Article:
What Binds Us Together Still More Important Than What Separates Us
If there is one thing that the left and the right agree on, it is that these are fraught times for religious freedom — with each side pointing the finger at the other as an enabler, if not the cause, of challenges to our First Freedom.
As we face this breakdown in what was a hard-fought consensus on certain aspects of religious freedom, it is my special honor to have joined the Freedom Forum as senior scholar in religious freedom.
During my long tenure at the American Jewish Committee (AJC), from which I retired in February 2018, I was privileged to work on a broad range of issues of critical importance to both the Jewish community and the larger society. Always, always, the religious liberty portfolio was first among equals, at least on the domestic front, in commanding my attention and passion. I am profoundly thankful that I now have the opportunity to focus on those issues under the auspices of an organization — the Freedom Forum Institute — that for many years has been at the vanguard of promoting a better understanding of religious freedom and the constitutional structure that safeguards it, and, perhaps most importantly, in facilitating civil discourse between leaders in the field who often differ among themselves in very important ways regarding the best way to promote religious freedom.
As I began writing this inaugural column, I couldn’t help but think of the late Admiral James Stockdale’s opening comment at a long-ago vice-presidential debate — “Who am I? Why am I here?” So, I thought I would begin this project by introducing myself and sharing some general thoughts on the domestic religious liberty landscape.
My parents came this to the country in the early ‘50s in the wake of the unimaginable trauma of the Holocaust. They were European Jews from Bratislava (then Czechoslovakia, now Slovakia), who saw their lives torn apart as Jews were persecuted, and ultimately deported for extermination, by the Nazis and their collaborators. Two of my grandparents were murdered at Auschwitz; my parents survived to tell the tale only by miraculous twists of fate. To be clear, even before the Nazi conquest, Europe was no bed of roses for Jews — anti-Semitism was always part of their lives, even for Jews who took advantage of the opportunity to become part of the open society promised by Jewish emancipation. And, during the 1930s, discrimination against and persecution of Jews, even in places where life had improved, proceeded apace under the influence of the burgeoning fascist movement.
I have always been astounded by the fact that my parents, having lost family, community and their earthly belongings to the greatest crime in history, had the fortitude to build new lives in a strange land, learn a new language, eke out a livelihood, and raise a family — all while maintaining their commitment to their Jewish identity.
Much has been written about the impact of growing up as a child of Holocaust survivors. For me, there was one lesson that was engrained very early — I understood the fragility of civil society and how it is far too easy to take for granted the rights and liberties that we enjoy as Americans. Following a stint as an associate at a New York law firm, I sought work that would allow me to make my own small contribution to securing those rights and liberties. To my great pleasure, I found the opportunity to do so at a preeminent Jewish organization committed to that very mission.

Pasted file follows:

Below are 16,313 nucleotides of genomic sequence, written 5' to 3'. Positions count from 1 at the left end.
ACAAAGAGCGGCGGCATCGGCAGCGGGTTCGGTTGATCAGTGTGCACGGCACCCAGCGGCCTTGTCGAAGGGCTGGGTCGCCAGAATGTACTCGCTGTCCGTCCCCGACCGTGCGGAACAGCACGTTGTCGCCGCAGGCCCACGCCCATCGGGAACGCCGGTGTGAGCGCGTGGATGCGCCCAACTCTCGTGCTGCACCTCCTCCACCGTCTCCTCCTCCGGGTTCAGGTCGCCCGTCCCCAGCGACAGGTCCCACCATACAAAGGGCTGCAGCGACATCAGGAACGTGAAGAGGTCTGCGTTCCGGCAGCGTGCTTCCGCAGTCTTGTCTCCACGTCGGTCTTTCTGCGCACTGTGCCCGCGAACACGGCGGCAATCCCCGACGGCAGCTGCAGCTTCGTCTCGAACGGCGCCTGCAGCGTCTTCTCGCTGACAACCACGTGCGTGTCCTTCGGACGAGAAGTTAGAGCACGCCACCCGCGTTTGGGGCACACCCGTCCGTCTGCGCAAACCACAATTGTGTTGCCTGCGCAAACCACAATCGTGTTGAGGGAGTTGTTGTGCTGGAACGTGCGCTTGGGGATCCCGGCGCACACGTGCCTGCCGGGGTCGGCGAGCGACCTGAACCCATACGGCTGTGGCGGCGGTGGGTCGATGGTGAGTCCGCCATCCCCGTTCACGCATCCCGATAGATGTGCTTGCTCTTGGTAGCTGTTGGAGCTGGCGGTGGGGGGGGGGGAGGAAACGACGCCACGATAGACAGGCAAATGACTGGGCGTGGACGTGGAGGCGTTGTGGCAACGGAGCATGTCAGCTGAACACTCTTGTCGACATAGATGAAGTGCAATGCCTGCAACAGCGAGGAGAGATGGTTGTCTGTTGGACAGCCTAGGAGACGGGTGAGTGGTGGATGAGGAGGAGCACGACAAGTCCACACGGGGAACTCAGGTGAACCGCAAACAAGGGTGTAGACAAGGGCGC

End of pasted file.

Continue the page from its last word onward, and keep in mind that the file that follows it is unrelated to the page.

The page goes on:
Why religious liberty though, among all the other fundamental rights and interests on which one might focus attention? My family’s history of persecution for the mere fact of being Jewish was certainly part of it. So too was what I came to understand from my studies, that the acceptance and progress of Jews in this country is inextricably linked to the constitutional protections establishing the separation of church and state, as memorialized in the clauses prohibiting religious tests for public office governmental establishment of religion, and abridgement of the free exercise of religion.
Even with those protections in place, and the ethos they promote of not holding out faith as linked to American identity, there has not always been — and in too many cases there still is not — an easy path for members of minority faiths. And there are still too many who see their particular faith as favored above others. Even today, it is not always clear how best to reconcile religious liberty claims with other fundamental interests, such as prohibitions on discrimination.
Still, whatever we think of the current domestic conflicts, strained relationships and even outright acts of religious discrimination, they pale by comparison to the religious conflicts and persecution that persist in parts of the world today — the apotheosis of which was the central fact of my parents’ lives. It is our challenge, as we analyze and respond to the debates of the present day, to recognize that the principles that bind us as Americans are more important than what separates us, even though the issues in contention are mightily important.
It is well to keep as a guiding star, whatever one thinks of the Supreme Court’s judgment on the merits, Justice Kennedy’s comment in his recent opinion in Masterpiece Cakeshop that “these disputes must be resolved with tolerance,” with each side showing respect for the beliefs and dignity of the other.
Richard Foltin is senior fellow for religious liberty at the Freedom Forum. He can be reached at [email protected].
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